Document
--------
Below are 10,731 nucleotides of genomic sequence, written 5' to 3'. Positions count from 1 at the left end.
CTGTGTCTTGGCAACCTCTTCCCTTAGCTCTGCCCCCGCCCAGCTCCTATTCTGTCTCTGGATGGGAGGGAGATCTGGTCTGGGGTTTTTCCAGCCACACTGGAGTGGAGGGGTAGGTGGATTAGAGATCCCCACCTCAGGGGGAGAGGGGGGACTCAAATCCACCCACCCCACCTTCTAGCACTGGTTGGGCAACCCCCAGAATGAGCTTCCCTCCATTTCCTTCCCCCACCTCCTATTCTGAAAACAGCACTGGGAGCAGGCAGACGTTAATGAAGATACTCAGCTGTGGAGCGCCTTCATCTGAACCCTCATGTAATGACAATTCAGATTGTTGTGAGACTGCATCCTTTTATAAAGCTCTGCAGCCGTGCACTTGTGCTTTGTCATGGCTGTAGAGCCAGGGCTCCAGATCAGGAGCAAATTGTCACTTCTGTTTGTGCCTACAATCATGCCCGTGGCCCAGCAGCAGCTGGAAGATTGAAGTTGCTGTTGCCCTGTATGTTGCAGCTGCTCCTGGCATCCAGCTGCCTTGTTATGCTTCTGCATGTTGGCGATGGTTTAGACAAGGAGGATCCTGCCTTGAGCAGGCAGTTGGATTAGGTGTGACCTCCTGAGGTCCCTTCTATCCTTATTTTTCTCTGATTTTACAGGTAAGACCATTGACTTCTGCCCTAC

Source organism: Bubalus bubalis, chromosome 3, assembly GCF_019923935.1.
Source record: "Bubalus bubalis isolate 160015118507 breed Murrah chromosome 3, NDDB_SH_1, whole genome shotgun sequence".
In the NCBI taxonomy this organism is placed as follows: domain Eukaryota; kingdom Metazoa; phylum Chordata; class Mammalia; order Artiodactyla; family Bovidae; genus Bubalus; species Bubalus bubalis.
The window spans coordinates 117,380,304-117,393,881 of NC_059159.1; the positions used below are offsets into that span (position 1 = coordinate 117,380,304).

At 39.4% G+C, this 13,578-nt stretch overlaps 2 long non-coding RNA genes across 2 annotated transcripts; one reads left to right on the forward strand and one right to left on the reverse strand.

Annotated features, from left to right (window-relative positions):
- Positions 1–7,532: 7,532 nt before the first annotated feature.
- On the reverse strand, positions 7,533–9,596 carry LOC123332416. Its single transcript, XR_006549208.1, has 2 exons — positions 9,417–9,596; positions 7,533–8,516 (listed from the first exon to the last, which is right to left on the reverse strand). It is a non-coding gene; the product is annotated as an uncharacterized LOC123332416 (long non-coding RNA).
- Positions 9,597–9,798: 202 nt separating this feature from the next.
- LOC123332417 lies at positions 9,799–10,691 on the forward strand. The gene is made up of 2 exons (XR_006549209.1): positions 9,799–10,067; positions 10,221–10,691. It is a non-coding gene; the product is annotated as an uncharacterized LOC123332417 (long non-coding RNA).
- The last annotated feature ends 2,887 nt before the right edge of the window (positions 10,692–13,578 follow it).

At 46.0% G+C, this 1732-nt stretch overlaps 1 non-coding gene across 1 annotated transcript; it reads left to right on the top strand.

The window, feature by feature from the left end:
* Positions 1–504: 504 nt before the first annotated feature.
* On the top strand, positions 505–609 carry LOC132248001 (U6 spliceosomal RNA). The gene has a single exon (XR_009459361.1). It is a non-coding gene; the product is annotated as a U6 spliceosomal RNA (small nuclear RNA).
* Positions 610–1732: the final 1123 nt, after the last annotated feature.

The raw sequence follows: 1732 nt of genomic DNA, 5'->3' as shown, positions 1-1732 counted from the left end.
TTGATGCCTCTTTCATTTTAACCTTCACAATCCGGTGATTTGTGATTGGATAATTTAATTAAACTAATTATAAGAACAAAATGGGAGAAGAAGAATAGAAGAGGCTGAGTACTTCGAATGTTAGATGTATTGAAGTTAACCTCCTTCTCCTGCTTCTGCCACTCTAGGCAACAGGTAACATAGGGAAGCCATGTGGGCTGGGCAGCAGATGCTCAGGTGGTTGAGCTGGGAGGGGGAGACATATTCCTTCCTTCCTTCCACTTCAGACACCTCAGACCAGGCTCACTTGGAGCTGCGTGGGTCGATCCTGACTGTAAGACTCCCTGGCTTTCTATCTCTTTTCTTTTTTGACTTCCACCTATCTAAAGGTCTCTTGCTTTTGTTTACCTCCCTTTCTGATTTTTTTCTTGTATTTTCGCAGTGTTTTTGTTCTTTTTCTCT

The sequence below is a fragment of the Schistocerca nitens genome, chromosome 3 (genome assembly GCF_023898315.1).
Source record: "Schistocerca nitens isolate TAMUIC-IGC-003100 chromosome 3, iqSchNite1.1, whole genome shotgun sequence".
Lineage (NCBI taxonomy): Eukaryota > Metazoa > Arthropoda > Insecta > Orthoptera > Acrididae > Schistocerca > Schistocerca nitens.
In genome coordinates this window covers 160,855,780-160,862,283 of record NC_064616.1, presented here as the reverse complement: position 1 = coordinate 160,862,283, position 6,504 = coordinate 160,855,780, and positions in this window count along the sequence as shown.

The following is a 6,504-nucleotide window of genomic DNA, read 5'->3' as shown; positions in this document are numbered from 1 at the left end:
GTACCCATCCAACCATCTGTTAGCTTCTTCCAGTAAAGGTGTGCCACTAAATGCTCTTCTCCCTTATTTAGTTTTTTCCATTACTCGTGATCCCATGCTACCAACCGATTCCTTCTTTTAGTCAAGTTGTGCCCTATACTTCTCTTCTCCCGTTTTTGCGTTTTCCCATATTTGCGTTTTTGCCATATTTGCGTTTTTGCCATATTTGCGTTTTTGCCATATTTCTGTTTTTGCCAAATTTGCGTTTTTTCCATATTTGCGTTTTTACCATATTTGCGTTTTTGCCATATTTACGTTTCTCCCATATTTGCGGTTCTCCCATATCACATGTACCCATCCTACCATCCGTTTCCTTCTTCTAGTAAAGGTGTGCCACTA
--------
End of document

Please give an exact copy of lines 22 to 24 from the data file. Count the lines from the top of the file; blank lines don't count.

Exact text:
Source record: "Schistocerca nitens isolate TAMUIC-IGC-003100 chromosome 3, iqSchNite1.1, whole genome shotgun sequence".
Lineage (NCBI taxonomy): Eukaryota > Metazoa > Arthropoda > Insecta > Orthoptera > Acrididae > Schistocerca > Schistocerca nitens.
In genome coordinates this window covers 160,855,780-160,862,283 of record NC_064616.1, presented here as the reverse complement: position 1 = coordinate 160,862,283, position 6,504 = coordinate 160,855,780, and positions in this window count along the sequence as shown.